4. Make mistakes and allow yourself to learn from them.

Being perfect is a strange pressure we put on ourselves, especially when we know it doesn’t exist. We can feel ashamed and inadequate when we fail to meet our high standards or create unrealistic expectations. But the reality is that recovery and life are not perfect – we can always be better. Sometimes we will mess up, take wrong turns, or make poor choices – and that’s okay. You are not a failure as a person or a failure at recovery because you make imperfect mistakes – it’s part of being human. Rather than putting unnecessary pressure on yourself to recover perfectly, permit yourself to make mistakes.

While letting go of perfection is important, it does not justify engaging in certain behaviors. Recovery acknowledges that mistakes can be made and that improvement is still possible. It is important to remember that your mistakes and struggles do not detract from your accomplishments. You can and will disappoint people yet still be loved and valued despite that. If you’re struggling, your worth isn’t diminished, and your mistakes don’t reduce your ability to recover. You’re doing your best to fight the darkness you feel and take care of yourself, and that’s all you can do. It doesn’t matter if you make mistakes. You’re capable of recovering, and you’re enough.

5. Change your environment.

To maintain your recovery in 2023, eliminate toxic people and influences from your life to create a new, positive, and recovery-friendly environment. 

  • When dealing with toxic people – those you cannot avoid – set clear boundaries about what you will not tolerate. 
  • Utilize your voice and ask for what you need instead of waiting for others to support you. 
  • Rather than visiting triggering sites and places, consume media and spend time in spaces that empower and calm you.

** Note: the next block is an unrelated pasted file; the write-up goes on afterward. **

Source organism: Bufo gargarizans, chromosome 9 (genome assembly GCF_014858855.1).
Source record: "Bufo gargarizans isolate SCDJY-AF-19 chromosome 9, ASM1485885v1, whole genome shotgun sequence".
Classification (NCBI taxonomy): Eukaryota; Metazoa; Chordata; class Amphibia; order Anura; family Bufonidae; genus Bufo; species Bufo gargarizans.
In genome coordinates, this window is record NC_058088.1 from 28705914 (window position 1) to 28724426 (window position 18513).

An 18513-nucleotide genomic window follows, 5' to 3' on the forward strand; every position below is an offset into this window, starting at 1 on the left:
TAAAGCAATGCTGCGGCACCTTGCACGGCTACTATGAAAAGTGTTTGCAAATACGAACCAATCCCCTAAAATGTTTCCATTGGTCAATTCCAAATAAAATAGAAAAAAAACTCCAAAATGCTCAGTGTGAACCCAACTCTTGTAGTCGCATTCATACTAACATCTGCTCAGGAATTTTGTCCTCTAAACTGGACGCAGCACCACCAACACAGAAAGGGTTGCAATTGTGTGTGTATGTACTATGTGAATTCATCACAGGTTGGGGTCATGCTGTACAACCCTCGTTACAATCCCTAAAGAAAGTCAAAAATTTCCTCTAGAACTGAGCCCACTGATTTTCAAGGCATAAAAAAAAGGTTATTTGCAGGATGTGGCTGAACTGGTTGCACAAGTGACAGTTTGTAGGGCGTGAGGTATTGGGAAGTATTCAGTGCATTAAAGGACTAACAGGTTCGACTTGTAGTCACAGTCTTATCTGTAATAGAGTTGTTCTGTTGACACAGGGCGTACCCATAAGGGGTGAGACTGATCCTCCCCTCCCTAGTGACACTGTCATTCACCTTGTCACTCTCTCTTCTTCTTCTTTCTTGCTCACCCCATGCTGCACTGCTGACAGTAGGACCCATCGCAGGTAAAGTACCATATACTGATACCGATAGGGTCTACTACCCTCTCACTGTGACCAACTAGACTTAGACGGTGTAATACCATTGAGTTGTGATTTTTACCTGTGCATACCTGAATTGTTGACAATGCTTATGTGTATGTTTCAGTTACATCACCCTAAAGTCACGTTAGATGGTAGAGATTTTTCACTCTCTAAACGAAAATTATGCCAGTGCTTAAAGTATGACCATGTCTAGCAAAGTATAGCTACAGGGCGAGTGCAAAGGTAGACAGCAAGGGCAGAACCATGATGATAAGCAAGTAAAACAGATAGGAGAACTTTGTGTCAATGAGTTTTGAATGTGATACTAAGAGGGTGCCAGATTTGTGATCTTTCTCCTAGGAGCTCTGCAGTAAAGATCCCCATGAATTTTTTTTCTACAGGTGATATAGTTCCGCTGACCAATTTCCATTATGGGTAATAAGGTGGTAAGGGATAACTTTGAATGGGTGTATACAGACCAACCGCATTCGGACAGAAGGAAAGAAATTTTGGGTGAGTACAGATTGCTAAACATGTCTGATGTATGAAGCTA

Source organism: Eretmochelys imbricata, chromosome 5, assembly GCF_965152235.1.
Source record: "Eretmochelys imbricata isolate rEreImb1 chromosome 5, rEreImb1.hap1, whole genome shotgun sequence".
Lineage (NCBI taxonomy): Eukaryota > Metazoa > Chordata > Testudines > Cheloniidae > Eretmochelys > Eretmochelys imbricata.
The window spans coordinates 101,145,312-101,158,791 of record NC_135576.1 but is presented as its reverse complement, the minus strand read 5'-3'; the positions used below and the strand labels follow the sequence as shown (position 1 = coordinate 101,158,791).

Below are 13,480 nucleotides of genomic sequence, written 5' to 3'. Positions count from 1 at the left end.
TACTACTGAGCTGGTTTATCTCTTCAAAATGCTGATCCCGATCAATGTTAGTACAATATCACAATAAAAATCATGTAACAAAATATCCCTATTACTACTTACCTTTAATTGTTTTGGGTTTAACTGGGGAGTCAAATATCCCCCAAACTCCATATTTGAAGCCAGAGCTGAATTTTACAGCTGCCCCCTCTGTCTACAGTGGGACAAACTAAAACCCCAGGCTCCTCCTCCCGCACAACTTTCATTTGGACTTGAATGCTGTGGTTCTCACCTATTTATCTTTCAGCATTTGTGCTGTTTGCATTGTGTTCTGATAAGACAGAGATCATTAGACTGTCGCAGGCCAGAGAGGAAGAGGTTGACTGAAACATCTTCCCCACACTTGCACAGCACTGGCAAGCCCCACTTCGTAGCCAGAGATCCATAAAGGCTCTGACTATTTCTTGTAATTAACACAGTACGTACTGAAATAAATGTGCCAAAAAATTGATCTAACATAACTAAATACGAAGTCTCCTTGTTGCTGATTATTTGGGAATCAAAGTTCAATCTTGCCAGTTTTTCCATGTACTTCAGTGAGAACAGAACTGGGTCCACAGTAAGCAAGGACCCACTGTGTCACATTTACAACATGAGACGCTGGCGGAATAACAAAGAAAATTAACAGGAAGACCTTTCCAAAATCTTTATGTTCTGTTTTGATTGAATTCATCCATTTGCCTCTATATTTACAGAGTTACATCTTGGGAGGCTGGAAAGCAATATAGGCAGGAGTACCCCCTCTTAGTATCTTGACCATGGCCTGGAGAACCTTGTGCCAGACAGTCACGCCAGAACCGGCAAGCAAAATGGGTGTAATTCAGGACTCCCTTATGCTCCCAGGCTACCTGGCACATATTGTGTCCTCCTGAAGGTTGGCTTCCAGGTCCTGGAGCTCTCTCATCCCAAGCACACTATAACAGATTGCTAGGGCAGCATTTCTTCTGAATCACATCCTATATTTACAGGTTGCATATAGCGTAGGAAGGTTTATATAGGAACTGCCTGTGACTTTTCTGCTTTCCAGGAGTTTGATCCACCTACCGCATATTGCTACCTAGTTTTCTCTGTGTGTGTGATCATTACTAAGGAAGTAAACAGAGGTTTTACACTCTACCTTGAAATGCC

• Take note of the people, places, and activities that make you happy and alive, and try to incorporate them into your life as much as possible.
  • Research and choose a rehab center that fits your needs and desires for a beneficial recovery.

By changing your environment and your surrounding people in this way, you may feel shame for being selfish, but the reality is that it’s an act of self-care. You deserve to exist in a space that feels safe and conducive to your recovery. It is your right to express your feelings and to stand up for yourself. Likewise, you deserve to eliminate people and things that drag you down. There is no shame in putting yourself first.

Begin Addiction Recovery Now

Most people do not seek substance abuse treatment until they have reached their own “rock bottom” – when they are so sick of losing everything they own to addiction that they will do anything to get well.

When you recover, you can reclaim what you lost or perhaps even what you never had. It is possible to feel grateful for everything you have still been blessed with. The most important things you still have are your life and a chance for a better, sober future. 

Recovery looks different for everyone, but self-care is a crucial component. You can start at any time. If you begin by being intentional with your healing, giving yourself grace, and making small but consistent steps, you’ll be able to reach the recovery goal that you have in mind. If you are concerned about your recovery and are struggling to get the help that you deserve, call Discovery Point Retreat at 855-306-8054 today to seek treatment.